Nantahala AT

Picture of standing_indian This page encompasses several hikes over two years that collective cover the Nantahala section of the Appalachian Trail, which is about 59 miles (94 km) from the Georgia state line to the Nantahala River. We had a fairly long layoff in the middle of this section while Melanie had surgery to repair a torn ACL. The southernmost part of this section (pre-surgery!) is centered around Standing Indian Mountain and a series of trails radiate from here towards Standing Indian campground. From the state line it's generally a vicious climb to get up to the ridge. There's not much in terms of water sources, viewpoints, or breaks from the ascent.
Picture of nantahala_hw Standing Indian is a notable mountain on the trail but we don't have a picture of it because when we reached the summit there were about 50 people camped all over it. As a result we continued on to Carter Gap Shelter which doesn't lead to very spectacular photos but is in an area with lots of streams and waterfalls. The side trails that run north from the AT through this section are steep, long and not well-blazed so a decent topo map is a nice thing to have.
Picture of mt_albert Northbound up Mt. Albert is an infamous climb on the AT and lived up to its billing. There are several sections of this 'trail' that require both hands to clamber over boulders or up 'steps'. There is a tower atop Mt. Albert and a nice rocky bald which makes a fine lunch spot. This is the only picture we had time for before the rain started though, so we spent much of the rest of this afternoon in a shelter just north of Mt. Albert.
Picture of franklin_view Between Mt. Albert and Siler Bald are several good views to the east towards Franklin. We had an uneventful hike until we crossed US 64 where everything started to go wrong. Trout managed to enrage some wasps, and as usual they stung us instead of him. A storm arose (again) just after that and there was frequent lightning, conveniently right when we were atop a hill. After an hour or so hiding under some deadfall, we hiked on to the next shelter in a complete downpour. When we got to Wayah Gap we shuttled by car back around to US64 and discovered some fairly serious storm damage just a half mile or so from where were sheltering.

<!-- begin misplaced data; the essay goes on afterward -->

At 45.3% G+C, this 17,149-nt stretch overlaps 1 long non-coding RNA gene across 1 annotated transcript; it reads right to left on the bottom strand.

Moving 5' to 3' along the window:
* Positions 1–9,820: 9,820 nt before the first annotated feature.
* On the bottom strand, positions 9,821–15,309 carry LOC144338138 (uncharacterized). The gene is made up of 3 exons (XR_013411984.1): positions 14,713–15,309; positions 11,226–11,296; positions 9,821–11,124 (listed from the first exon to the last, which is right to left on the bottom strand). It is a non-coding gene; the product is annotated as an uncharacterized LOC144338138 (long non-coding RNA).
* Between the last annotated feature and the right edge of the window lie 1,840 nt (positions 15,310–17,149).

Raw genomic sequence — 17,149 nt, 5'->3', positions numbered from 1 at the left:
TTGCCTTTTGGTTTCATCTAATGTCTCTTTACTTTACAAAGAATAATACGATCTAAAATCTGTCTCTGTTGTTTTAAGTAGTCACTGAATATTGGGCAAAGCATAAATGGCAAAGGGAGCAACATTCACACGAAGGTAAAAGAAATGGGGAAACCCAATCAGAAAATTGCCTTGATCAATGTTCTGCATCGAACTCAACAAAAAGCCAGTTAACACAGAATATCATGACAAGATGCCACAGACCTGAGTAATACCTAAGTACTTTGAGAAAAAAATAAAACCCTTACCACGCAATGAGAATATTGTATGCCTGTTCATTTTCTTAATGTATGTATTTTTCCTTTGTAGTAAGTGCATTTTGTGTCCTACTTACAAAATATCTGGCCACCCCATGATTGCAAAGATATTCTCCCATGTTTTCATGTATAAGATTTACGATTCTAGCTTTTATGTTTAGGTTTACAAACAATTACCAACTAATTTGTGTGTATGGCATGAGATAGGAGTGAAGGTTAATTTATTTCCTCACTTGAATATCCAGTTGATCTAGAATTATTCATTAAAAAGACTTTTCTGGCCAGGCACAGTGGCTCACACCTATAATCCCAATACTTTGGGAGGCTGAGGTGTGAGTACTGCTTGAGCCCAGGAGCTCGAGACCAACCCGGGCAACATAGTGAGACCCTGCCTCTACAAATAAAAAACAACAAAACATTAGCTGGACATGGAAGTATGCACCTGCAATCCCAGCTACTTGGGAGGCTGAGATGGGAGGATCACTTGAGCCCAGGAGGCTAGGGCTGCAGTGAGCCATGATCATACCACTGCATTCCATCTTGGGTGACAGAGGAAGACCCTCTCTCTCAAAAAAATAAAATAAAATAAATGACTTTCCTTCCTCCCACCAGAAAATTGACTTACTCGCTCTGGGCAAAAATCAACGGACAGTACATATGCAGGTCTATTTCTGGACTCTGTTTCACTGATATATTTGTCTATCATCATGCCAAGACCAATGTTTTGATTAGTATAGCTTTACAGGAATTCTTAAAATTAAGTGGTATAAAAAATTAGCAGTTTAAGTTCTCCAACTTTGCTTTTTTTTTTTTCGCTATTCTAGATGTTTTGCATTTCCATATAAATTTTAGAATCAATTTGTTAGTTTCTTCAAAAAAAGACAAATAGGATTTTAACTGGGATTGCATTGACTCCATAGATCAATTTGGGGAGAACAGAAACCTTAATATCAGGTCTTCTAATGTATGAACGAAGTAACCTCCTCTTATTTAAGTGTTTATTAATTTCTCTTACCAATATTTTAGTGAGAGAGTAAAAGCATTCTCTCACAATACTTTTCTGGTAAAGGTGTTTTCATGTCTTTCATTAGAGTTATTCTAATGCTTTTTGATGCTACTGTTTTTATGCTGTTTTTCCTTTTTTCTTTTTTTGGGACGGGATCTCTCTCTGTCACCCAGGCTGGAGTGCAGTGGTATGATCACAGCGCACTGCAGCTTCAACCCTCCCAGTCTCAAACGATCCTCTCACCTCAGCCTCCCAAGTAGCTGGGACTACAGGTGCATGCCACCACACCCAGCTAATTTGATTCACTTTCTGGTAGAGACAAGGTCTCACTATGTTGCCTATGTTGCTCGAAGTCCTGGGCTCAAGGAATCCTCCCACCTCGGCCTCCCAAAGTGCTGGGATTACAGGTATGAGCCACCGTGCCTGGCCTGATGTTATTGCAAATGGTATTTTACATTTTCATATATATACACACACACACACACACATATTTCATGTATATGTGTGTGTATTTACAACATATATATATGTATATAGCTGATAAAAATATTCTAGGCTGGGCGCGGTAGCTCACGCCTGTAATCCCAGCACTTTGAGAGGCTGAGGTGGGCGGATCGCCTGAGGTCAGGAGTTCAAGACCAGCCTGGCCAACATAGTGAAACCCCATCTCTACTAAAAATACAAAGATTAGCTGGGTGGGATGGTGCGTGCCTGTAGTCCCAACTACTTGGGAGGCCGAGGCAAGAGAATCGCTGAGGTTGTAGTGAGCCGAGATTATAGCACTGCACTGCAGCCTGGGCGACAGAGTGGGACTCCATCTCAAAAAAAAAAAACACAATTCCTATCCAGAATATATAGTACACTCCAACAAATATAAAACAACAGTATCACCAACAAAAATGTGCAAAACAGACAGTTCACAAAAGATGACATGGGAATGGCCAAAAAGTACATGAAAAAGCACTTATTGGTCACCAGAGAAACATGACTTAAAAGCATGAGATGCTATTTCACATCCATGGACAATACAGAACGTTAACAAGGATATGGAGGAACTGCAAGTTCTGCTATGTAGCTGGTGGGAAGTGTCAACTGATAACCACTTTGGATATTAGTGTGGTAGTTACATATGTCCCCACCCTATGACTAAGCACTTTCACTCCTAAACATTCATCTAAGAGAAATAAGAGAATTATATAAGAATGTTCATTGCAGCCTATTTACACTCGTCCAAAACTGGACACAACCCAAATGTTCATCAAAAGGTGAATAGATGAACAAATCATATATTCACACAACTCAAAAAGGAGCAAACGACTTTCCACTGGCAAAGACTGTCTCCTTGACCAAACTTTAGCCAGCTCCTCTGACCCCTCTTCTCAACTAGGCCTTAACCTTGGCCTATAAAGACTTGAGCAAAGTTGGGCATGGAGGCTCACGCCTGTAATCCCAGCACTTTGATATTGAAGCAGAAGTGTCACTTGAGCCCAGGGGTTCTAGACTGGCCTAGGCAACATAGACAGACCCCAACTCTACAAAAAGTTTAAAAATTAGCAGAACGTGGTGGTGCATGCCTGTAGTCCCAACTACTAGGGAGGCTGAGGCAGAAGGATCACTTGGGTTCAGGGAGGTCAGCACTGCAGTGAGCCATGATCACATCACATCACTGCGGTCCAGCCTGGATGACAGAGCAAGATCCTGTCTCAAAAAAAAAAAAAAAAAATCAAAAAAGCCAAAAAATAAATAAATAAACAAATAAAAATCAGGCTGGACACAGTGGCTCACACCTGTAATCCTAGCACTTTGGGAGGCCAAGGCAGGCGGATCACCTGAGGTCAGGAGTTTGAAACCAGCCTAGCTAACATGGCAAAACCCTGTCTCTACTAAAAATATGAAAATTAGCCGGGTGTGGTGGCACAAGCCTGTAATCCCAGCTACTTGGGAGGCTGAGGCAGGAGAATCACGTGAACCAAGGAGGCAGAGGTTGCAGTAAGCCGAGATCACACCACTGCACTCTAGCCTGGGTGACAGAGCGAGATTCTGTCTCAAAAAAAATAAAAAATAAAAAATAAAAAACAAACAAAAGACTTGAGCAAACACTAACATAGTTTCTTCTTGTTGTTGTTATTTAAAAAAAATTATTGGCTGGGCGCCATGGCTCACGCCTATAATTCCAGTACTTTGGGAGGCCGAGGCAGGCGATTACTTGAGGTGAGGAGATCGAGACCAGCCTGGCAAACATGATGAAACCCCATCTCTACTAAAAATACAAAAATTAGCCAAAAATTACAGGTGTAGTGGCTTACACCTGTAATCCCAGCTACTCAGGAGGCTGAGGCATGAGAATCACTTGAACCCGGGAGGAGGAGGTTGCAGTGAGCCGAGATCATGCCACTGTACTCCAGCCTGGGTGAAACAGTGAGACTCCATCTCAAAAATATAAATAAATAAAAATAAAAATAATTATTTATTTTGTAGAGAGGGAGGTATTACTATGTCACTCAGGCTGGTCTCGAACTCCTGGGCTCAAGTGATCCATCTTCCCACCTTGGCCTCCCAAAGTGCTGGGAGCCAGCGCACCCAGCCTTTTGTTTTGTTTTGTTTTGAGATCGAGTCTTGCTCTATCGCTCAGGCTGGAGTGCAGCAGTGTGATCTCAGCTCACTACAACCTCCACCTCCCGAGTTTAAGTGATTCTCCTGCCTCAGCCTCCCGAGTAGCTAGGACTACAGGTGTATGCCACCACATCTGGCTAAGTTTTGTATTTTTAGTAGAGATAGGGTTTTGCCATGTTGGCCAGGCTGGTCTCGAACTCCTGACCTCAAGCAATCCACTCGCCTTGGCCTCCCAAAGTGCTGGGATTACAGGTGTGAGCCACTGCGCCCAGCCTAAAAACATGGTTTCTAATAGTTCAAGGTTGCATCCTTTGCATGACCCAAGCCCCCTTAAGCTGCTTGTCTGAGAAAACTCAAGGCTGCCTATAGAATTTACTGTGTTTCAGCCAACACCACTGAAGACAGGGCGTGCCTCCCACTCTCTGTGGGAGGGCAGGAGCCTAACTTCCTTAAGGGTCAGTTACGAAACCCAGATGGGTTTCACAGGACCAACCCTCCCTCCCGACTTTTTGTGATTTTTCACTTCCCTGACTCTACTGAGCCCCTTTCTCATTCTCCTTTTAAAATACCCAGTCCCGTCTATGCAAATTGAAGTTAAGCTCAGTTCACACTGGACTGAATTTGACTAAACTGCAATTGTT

Picture of wesser_ridge The hike up to Wayah Bald follows a dirt road and one wouldn't expect much of a wilderness experience from it. There are bathrooms at Wayah Bald and several parking areas. Nevertheless it was near the top of Wayah that we saw an adolescent black bear. He ran down the forest road before jumping into a rhododendron thicket and disappearing from view. I suppose we should mention it was raining rather hard through most of this. Apparently it always rains around Wayah.
Picture of wesser_bald_tower After Wayah there's not much in terms of landmarks until Wesser Bald and the large lookout tower there. This is a popular shuttle hike from the Nantahala Outdoor Center and there were always other people around atop Wesser Bald. The tower itself is not for the faint of heart, nor for anyone with a fear of heights. Many of the floor boards at the top are partially missing. Even without the tower though, there's a great view from the grassy bald.
Picture of wesser_bald_view From Wesser it's all downhill. Literally, all downhill for the next 6 miles. Somewhere through here we spooked a snake about 3-4 ft (1m) long. This is only notable because in its haste to flee from us it actually hurdled a medium-sized log. As near as we can tell, it never touched any part of the log. We were impressed. The end of this hike switchbacks down to the Nantahala Outdoor Center. Arriving late in the afternoon, we could smell grilled food for about the last hour before finally getting down to restaurant level.

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